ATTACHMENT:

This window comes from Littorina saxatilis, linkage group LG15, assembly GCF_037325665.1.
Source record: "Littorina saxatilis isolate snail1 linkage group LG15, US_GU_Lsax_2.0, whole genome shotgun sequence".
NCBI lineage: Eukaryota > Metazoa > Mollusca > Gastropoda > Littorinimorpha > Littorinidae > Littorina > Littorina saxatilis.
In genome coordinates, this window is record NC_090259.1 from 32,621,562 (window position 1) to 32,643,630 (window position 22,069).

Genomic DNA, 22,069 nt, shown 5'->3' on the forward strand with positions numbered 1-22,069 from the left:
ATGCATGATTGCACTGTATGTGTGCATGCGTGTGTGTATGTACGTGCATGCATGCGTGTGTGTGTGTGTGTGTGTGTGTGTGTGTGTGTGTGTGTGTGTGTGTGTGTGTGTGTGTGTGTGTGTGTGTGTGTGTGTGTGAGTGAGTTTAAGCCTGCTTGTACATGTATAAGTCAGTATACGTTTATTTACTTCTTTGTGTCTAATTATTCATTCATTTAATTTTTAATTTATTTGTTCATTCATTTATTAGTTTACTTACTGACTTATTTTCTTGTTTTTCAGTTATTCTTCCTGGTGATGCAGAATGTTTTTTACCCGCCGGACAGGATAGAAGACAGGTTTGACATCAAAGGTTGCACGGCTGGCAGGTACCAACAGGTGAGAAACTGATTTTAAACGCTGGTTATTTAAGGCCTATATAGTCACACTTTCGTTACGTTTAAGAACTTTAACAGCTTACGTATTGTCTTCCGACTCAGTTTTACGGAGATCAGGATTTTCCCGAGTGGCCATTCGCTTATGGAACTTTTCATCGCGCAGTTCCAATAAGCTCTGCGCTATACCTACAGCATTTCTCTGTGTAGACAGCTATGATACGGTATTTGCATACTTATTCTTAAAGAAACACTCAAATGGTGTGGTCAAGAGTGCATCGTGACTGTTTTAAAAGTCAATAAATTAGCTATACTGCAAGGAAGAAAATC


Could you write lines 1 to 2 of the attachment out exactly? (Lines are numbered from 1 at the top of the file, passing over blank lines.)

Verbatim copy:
This window comes from Littorina saxatilis, linkage group LG15, assembly GCF_037325665.1.
Source record: "Littorina saxatilis isolate snail1 linkage group LG15, US_GU_Lsax_2.0, whole genome shotgun sequence".